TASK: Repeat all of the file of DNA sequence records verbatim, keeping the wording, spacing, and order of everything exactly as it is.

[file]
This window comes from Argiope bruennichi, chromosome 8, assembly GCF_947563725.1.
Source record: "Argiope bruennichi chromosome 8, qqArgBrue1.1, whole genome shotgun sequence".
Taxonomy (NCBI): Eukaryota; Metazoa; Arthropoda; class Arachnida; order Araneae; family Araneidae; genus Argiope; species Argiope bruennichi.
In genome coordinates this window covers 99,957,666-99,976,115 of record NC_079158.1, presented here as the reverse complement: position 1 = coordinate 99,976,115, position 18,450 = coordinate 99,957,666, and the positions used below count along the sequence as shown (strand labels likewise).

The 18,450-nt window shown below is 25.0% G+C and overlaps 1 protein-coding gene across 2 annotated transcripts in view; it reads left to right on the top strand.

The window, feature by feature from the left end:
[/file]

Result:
This window comes from Argiope bruennichi, chromosome 8, assembly GCF_947563725.1.
Source record: "Argiope bruennichi chromosome 8, qqArgBrue1.1, whole genome shotgun sequence".
Taxonomy (NCBI): Eukaryota; Metazoa; Arthropoda; class Arachnida; order Araneae; family Araneidae; genus Argiope; species Argiope bruennichi.
In genome coordinates this window covers 99,957,666-99,976,115 of record NC_079158.1, presented here as the reverse complement: position 1 = coordinate 99,976,115, position 18,450 = coordinate 99,957,666, and the positions used below count along the sequence as shown (strand labels likewise).

The 18,450-nt window shown below is 25.0% G+C and overlaps 1 protein-coding gene across 2 annotated transcripts in view; it reads left to right on the top strand.

The window, feature by feature from the left end: